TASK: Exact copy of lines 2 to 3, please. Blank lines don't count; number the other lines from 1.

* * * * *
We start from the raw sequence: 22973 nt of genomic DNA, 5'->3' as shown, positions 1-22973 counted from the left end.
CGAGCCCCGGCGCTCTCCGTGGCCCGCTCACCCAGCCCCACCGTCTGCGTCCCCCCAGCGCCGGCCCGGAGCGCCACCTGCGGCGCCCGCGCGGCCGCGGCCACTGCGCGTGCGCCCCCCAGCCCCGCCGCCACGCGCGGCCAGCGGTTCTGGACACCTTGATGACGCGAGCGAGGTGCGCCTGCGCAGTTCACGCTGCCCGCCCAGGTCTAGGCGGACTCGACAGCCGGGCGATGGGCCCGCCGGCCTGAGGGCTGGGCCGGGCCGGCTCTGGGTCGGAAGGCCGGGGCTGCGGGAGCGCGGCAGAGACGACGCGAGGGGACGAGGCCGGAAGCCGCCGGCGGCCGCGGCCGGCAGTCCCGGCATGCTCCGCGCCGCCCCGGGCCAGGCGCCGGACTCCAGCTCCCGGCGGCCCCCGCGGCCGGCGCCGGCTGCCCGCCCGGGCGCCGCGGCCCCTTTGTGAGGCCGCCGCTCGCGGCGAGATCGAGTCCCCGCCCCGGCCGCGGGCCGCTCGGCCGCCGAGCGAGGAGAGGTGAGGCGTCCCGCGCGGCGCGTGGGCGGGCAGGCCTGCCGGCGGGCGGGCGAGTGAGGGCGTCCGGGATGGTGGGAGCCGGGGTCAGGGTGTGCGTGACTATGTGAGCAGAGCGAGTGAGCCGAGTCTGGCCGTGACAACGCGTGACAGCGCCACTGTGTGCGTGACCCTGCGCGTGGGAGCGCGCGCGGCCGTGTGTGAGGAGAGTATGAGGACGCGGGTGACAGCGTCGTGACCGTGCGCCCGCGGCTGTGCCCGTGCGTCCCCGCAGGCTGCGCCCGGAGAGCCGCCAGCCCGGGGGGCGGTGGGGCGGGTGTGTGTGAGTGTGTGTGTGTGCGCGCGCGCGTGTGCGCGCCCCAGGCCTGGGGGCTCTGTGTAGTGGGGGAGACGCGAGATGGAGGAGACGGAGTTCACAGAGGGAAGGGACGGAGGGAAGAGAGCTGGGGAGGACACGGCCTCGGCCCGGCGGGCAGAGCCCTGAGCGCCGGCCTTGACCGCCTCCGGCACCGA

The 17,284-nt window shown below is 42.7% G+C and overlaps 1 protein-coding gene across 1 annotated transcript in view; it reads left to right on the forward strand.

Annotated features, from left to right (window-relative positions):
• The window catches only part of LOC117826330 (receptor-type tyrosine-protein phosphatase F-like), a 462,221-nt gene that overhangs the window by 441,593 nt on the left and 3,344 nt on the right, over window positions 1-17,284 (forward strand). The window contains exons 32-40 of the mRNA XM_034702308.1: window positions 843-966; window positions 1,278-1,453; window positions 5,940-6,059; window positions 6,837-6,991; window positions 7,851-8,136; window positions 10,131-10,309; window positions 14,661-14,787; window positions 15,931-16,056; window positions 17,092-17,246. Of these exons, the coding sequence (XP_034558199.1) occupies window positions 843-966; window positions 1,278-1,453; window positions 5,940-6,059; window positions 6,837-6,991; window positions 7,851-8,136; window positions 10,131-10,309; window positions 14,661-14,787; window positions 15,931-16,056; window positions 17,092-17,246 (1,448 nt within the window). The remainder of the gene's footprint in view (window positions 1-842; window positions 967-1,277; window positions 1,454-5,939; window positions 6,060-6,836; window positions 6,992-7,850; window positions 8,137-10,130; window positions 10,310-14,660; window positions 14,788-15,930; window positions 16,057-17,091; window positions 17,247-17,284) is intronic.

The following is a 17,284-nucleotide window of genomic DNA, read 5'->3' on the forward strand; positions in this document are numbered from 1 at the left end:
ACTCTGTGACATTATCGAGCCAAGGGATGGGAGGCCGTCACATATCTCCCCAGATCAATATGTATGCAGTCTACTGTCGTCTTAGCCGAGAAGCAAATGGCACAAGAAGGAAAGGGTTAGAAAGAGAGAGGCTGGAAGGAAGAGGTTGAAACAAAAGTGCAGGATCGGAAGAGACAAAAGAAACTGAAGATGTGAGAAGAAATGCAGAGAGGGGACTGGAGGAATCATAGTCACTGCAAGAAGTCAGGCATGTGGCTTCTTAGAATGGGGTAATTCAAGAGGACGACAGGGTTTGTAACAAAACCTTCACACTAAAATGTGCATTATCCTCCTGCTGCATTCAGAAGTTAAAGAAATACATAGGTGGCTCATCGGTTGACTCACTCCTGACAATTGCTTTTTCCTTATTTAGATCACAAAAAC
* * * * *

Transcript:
CGAGCCCCGGCGCTCTCCGTGGCCCGCTCACCCAGCCCCACCGTCTGCGTCCCCCCAGCGCCGGCCCGGAGCGCCACCTGCGGCGCCCGCGCGGCCGCGGCCACTGCGCGTGCGCCCCCCAGCCCCGCCGCCACGCGCGGCCAGCGGTTCTGGACACCTTGATGACGCGAGCGAGGTGCGCCTGCGCAGTTCACGCTGCCCGCCCAGGTCTAGGCGGACTCGACAGCCGGGCGATGGGCCCGCCGGCCTGAGGGCTGGGCCGGGCCGGCTCTGGGTCGGAAGGCCGGGGCTGCGGGAGCGCGGCAGAGACGACGCGAGGGGACGAGGCCGGAAGCCGCCGGCGGCCGCGGCCGGCAGTCCCGGCATGCTCCGCGCCGCCCCGGGCCAGGCGCCGGACTCCAGCTCCCGGCGGCCCCCGCGGCCGGCGCCGGCTGCCCGCCCGGGCGCCGCGGCCCCTTTGTGAGGCCGCCGCTCGCGGCGAGATCGAGTCCCCGCCCCGGCCGCGGGCCGCTCGGCCGCCGAGCGAGGAGAGGTGAGGCGTCCCGCGCGGCGCGTGGGCGGGCAGGCCTGCCGGCGGGCGGGCGAGTGAGGGCGTCCGGGATGGTGGGAGCCGGGGTCAGGGTGTGCGTGACTATGTGAGCAGAGCGAGTGAGCCGAGTCTGGCCGTGACAACGCGTGACAGCGCCACTGTGTGCGTGACCCTGCGCGTGGGAGCGCGCGCGGCCGTGTGTGAGGAGAGTATGAGGACGCGGGTGACAGCGTCGTGACCGTGCGCCCGCGGCTGTGCCCGTGCGTCCCCGCAGGCTGCGCCCGGAGAGCCGCCAGCCCGGGGGGCGGTGGGGCGGGTGTGTGTGAGTGTGTGTGTGTGCGCGCGCGCGTGTGCGCGCCCCAGGCCTGGGGGCTCTGTGTAGTGGGGGAGACGCGAGATGGAGGAGACGGAGTTCACAGAGGGAAGGGACGGAGGGAAGAGAGCTGGGGAGGACACGGCCTCGGCCCGGCGGGCAGAGCCCTGAGCGCCGGCCTTGACCGCCTCCGGCACCGA

The 17,284-nt window shown below is 42.7% G+C and overlaps 1 protein-coding gene across 1 annotated transcript in view; it reads left to right on the forward strand.